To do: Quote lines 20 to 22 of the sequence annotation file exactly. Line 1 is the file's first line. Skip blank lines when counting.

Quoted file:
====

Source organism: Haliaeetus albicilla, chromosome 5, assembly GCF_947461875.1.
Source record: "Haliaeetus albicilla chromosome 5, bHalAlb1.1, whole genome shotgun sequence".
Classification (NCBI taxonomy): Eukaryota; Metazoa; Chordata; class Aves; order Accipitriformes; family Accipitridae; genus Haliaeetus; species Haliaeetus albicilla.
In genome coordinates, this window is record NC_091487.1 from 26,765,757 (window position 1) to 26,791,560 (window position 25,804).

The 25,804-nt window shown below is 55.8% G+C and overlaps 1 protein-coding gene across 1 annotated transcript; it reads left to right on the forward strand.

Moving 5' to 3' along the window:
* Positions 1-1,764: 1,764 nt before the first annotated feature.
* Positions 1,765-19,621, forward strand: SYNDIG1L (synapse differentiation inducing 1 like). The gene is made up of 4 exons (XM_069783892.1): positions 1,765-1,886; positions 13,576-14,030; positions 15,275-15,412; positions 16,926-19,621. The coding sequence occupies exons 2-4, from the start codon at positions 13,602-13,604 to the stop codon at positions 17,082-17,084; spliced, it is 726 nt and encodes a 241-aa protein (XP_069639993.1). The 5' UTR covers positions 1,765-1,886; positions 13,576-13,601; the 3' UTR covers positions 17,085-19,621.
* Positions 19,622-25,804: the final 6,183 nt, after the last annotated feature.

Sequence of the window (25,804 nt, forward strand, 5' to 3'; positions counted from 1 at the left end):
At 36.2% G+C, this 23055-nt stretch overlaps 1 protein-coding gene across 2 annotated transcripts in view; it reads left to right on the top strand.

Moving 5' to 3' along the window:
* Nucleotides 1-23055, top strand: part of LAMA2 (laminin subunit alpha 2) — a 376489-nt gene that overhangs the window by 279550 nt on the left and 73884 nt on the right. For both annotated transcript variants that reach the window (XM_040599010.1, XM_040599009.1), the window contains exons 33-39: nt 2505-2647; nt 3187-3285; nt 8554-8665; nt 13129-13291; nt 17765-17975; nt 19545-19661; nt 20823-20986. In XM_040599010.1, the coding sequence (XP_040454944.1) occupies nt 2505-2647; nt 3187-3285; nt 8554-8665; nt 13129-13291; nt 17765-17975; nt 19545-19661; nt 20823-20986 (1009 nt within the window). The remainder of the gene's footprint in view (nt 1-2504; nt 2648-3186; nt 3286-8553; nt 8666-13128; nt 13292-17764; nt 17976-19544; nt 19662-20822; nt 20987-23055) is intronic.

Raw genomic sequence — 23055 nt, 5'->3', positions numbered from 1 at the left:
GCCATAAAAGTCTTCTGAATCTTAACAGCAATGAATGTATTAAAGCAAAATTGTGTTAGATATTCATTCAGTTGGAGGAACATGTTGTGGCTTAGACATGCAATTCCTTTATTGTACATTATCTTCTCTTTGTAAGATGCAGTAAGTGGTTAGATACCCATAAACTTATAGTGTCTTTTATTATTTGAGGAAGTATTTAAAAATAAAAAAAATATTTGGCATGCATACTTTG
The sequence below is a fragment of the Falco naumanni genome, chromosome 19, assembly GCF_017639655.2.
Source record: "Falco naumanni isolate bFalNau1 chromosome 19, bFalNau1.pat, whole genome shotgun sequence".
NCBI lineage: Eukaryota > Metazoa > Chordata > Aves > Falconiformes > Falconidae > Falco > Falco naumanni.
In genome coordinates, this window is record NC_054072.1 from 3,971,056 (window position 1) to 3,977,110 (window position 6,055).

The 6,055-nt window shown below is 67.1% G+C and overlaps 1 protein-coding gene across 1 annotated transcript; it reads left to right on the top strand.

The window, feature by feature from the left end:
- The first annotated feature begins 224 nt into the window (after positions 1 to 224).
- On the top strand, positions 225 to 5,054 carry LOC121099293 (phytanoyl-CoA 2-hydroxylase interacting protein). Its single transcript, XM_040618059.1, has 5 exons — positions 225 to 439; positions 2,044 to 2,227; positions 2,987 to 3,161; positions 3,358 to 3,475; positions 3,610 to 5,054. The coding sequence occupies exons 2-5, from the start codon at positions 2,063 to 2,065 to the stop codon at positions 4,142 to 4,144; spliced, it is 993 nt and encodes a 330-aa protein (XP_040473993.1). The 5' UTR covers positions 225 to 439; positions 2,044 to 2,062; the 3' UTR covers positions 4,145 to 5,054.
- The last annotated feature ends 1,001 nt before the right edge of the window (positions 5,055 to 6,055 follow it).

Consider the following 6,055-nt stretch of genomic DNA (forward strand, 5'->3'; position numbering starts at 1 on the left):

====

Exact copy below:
The 6,055-nt window shown below is 67.1% G+C and overlaps 1 protein-coding gene across 1 annotated transcript; it reads left to right on the top strand.

The window, feature by feature from the left end:
- The first annotated feature begins 224 nt into the window (after positions 1 to 224).